The pulsatility issue is particularly important in an imaging flow cytometer. The ImageStream™ optical imaging flow cytometer system, as described in commonly owned U.S. Pat. No. 6,249,341 (Basiji et al.) and U.S. Pat. No. 6,211,955 (Basiji et al.) provides high resolution, high sensitivity two-dimensional (2D) and three-dimensional (3D) imaging using time-delay-integration (TDI) electronic image acquisition of cells in flow. These instruments are designed to expand the analysis capabilities of biological specimens in fluid suspensions beyond the limits of conventional flow cytometers. TDI sensors use solid-state photon detectors, such as charge-coupled device (CCD) arrays and shift lines of photon-induced charge in the arrays in synchronization with the flow of the particle of interest. The method enables a long exposure time that increases the signal-to-noise ratio (SNR) in the image, while minimizing blurring. Precise synchronization of the TDI detector timing with the motion of the moving targets is required for blurring of the resulting images to be eliminated or minimized. For example, if a target traverses 512 lines of a TDI sensor to build an image, and blurring of less than a single line width is desired, the velocity of the target must be known with a maximum permissible error of less than 0.2 percent.

To synchronize the TDI detector read out rate with the sample, a novel velocity detection method and apparatus has been developed. Commonly assigned U.S. patent application Ser. Nos. 09/939,292 and 09/939,049, both entitled MEASURING THE VELOCITY OF SMALL MOVING OBJECTS SUCH AS CELLS, describe a method and apparatus for determining a particle's velocity with a high degree of precision. These specification and drawings of both these applications are hereby specifically incorporated herein by reference. Light from an object entrained in the sample liquid core of the flow cell is modulated via an optical grating. The modulated light is detected and analyzed either in the time or frequency domain to determine the velocity of the object.

The velocity detection and synchronization method and apparatus disclosed in the above-identified patent applications are preferably implemented at a rate of approximately five times per second, enabling the determination of velocity to within 1 part in 1000. Such an implementation is adequate for relatively low frequency changes in cell flow speed (i.e., <5 Hz); however, it is not adequate for high frequency oscillations in cell velocity (i.e., where pulsatility in fluid flow exists). While low frequency changes in flow velocity can be compensated by using the velocity detection and synchronization method and apparatus disclosed in the above-identified patent applications, such velocity variations effectively decrease the maximum throughput flow velocity of the system, since the system must operate at speeds lower or equal to the maximum TDI detector read-out rate. Therefore, if the system has a high variation in low frequency velocity, the average velocity must be decreased so as not to surpass the TDI detector read-out rate. Therefore, it would be desirable to provide a fluidic pump that has a low degree of pulsatility.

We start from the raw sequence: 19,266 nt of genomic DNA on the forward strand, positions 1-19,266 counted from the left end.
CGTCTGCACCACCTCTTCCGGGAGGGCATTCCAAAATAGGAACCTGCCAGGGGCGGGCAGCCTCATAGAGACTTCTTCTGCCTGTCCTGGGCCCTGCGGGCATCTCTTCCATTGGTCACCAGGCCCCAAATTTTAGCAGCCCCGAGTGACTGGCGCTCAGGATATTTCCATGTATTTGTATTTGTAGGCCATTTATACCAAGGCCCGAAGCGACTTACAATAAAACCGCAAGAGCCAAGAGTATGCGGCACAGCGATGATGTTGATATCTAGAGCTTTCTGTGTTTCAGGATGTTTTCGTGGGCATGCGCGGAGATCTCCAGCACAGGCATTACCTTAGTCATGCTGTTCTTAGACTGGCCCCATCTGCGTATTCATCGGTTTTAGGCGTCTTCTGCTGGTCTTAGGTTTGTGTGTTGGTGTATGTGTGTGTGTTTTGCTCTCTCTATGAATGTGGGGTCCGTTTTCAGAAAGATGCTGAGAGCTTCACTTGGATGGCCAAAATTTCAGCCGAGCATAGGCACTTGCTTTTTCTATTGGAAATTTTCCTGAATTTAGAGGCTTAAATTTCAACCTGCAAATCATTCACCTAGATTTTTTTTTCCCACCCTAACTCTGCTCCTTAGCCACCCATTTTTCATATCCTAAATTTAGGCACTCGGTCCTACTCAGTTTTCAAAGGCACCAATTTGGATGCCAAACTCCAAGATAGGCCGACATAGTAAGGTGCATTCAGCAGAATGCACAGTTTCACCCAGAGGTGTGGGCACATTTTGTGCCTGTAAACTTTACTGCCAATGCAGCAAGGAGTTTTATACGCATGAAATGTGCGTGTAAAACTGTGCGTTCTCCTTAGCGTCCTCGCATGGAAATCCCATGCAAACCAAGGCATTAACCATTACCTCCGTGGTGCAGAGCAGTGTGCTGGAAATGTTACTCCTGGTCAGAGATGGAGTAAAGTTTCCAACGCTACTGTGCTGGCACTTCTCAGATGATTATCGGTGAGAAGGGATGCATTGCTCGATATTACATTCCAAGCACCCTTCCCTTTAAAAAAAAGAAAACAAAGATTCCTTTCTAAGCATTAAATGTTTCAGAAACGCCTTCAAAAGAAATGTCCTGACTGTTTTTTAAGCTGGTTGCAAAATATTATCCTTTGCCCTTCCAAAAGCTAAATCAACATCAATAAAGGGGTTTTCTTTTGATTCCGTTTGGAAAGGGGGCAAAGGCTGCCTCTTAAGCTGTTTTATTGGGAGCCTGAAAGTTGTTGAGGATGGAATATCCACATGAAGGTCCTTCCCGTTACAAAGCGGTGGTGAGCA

In a current implementation of the aforementioned ImageStream™ system, sample analysis rates range from about 100 to about 5,000 cells per second. The maximum rate thus achieved is not as high as is employed in conventional flow cytometers, which often have sample rates ranging from about 10,000 to about 100,000 cells per second. Moreover, because of the use of a TDI detector in the aforementioned ImageStream™ system, the analysis time for samples analyzed in an ImageStream™ system is actually much longer than in conventional cytometers. Analysis times of up to 20 minutes or longer, which can provide greater accuracy, can be achieved using an ImageStream™ system. Given such lengthy analysis times, it is likely that if the sample were not mixed or agitated occasionally, the concentration of the sample fluid would not be uniform (i.e., some particles or cells would settle towards the bottom of the sample vessel). Such settling is undesirable, and would result in fluidic sample streams that were not representative of the particle concentration of the original sample being analyzed. Furthermore, in some assays, the concentration of particles can be chosen in order to optimize the analysis rate (cells/second), and such settling would interfere with the optimization. Also, some samples will likely include mixtures of cells or particles having different densities (e.g., whole blood includes different types of cells having different densities), and the different densities would result in some cells or particles settling out more rapidly than others, thereby undesirably distorting the analytical results achieved.

Particles and cells entrained in a fluid become distributed in a non uniform fashion due to the effect of gravity on the particles and cells. Research into the effects of gravity in such cases has resulted in the development of a technique for simulating the effect of microgravity on fluids. In the simulation, a sample container is rotated about its axis, so that the contents of the sample container are exposed to a uniformly varying simulated gravitational field, as opposed to a stationary gravitational field. U.S. Pat. No. 5,104,802 (Rhodes et al.) describes a clinostat for simulating microgravity. In this patent, cells are introduced into a hollow fiber, and the ends of the fiber are sealed with wax. This fiber is porous and is placed into a glass tube that contains a culture media. The fiber and tube are rotated about the longitudinal axis of the tube, which is horizontal, to simulate microgravity during cellular growth.